Thanks for the nod to Thanksgiving, Alda. I had an American-Swedish Thanksgiving dinner and it was quite delicious… we even had Swedish-grandmother-made black and red currant sauce to replace cranberry sauce. It was really fun, but my Swedish father-in-law grumbled about how we shouldn’t be celebrating Thanksgiving in Sweden, but that just added to his charm since he’s a grumbly old man in general… and what are the holidays without grumbly old people?

  • Alexander E. November 28, 2009, 7:40 pm

    So much time and space is given over to the effects of our recent economic implosion and the myriad difficulties resulting from it, that climate change on a broader scale gets hardly any press.

    First of all, economic issues are more important to people. When you have bread and butter and sit in a warm house – you can talk about anything including climate. But for majority of people on this planet just simple bread and simple roof still something they can talk about only.
    So it’s good for Al Gore goofing around and getting Nobel prize. But ask people on the street – and few wouldn’t give damn about “climate change”.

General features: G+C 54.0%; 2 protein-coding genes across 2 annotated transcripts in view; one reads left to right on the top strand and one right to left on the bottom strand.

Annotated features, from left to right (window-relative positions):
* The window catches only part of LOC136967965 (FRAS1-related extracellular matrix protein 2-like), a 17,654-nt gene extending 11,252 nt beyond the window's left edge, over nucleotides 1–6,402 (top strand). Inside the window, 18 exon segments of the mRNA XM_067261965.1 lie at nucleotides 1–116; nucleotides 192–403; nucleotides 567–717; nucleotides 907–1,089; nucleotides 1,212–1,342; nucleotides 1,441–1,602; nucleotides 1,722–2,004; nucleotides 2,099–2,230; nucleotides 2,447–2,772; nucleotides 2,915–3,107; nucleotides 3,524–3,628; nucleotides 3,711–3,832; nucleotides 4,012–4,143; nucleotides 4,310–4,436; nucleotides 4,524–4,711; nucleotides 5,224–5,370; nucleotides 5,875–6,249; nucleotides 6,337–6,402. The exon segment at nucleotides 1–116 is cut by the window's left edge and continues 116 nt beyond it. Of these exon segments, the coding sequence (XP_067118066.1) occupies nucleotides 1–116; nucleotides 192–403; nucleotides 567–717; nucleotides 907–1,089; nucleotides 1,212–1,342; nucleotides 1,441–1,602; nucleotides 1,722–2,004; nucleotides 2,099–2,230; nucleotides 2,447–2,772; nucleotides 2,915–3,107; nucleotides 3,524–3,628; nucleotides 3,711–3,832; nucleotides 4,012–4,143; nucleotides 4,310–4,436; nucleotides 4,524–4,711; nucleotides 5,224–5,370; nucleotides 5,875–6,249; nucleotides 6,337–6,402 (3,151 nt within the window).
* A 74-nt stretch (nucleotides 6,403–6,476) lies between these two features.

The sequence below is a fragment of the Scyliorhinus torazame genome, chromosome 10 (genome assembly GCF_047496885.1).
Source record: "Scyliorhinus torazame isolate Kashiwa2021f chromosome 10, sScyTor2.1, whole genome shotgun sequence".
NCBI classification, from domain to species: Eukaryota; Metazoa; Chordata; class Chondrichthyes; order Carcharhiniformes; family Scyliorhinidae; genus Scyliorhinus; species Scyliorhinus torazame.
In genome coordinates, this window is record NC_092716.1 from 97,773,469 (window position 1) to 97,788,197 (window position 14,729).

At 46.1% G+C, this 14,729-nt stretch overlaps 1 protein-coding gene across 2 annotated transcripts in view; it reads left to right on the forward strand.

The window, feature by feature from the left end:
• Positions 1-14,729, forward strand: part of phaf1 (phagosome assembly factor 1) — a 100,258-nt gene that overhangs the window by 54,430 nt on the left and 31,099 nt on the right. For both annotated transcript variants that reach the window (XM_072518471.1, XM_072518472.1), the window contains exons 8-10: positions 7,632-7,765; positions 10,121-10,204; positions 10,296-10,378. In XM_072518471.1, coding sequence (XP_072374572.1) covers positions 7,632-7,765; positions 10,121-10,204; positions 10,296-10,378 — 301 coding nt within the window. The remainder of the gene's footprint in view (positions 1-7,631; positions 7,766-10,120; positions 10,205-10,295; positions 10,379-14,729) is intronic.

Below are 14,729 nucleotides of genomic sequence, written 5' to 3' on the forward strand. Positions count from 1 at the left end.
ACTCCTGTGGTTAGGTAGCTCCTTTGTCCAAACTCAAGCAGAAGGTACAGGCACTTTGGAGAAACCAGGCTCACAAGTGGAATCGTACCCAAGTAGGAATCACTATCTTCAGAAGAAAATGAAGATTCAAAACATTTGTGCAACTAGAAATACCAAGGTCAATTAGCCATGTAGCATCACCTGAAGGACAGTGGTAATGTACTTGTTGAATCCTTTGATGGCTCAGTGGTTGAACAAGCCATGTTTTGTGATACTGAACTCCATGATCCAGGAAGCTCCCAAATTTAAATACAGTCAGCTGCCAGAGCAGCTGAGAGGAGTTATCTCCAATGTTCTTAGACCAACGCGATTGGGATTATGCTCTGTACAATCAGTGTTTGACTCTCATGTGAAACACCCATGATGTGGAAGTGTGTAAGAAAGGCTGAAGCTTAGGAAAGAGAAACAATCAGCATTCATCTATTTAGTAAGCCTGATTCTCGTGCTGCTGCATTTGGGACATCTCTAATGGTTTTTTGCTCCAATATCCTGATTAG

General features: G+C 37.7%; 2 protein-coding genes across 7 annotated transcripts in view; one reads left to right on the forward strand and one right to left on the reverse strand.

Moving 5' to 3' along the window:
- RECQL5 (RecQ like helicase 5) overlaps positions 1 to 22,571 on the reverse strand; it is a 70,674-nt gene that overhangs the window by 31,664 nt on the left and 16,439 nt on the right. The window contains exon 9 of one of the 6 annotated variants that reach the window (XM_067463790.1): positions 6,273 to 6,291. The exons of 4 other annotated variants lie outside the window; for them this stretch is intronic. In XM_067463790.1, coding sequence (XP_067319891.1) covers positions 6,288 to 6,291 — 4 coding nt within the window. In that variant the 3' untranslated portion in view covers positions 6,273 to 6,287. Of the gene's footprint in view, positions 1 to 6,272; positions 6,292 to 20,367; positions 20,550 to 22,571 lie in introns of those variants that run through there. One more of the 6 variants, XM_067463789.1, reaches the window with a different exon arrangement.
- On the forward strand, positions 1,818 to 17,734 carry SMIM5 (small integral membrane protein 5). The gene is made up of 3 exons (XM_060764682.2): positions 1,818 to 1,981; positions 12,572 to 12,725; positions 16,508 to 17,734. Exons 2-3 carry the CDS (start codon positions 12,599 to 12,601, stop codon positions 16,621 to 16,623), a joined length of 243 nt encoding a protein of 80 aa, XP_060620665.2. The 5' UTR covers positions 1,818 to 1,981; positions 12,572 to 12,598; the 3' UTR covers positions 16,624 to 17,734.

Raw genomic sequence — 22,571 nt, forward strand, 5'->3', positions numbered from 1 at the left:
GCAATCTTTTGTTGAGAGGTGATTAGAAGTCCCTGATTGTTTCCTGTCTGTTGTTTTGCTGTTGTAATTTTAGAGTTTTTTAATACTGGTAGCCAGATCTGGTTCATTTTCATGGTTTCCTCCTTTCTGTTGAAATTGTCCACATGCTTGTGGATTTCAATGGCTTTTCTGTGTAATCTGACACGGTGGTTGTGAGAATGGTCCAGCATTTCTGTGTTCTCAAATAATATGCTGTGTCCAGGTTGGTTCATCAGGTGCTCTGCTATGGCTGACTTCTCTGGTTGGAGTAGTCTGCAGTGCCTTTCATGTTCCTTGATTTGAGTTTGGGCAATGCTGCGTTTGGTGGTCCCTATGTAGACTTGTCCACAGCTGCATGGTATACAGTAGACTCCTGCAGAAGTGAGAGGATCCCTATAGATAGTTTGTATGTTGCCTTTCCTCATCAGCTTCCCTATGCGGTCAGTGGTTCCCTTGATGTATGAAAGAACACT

So I think this is absolutely normal.
    At least I know – when heating was turned off in the middle of the winter (due to the lack of finance) people really didn’t care whether it was environ-mentally friendly or sustainable to burn coal or whatever (and it was -30 C outside)…

    Secondly, I think “climate change” is a ridiculous label itself. Climate is changing all the time. Maybe for politicians and young people under 25 it isn’t – cause former don’t care and latter don’t know/remember. But climate is not a constant thing.
    In the place I was born (and lived most my life) last palm trees died a hundred years ago. In the forest one can see south types trees (few that adjusted to cold) usually found 2,000 – 3,000 kilometers down south. Traces of people living there are dated as far as 10,000 back in time…but it was empty land at least for the last 1,000 years. And all because of cold. I mentioned winter (and the lowest temperature around -40 was recorded recently). But permanent frost is just a hundred kilometers up north now. Is it climate change? Hell it is. But it’s not warming for sure (and starting the car in the morning at -30 C is real ‘fun” ).

    PS. thanks for pointing to my little weather work (the only purpose of it – to let you concentrate on writing blog posts) 😉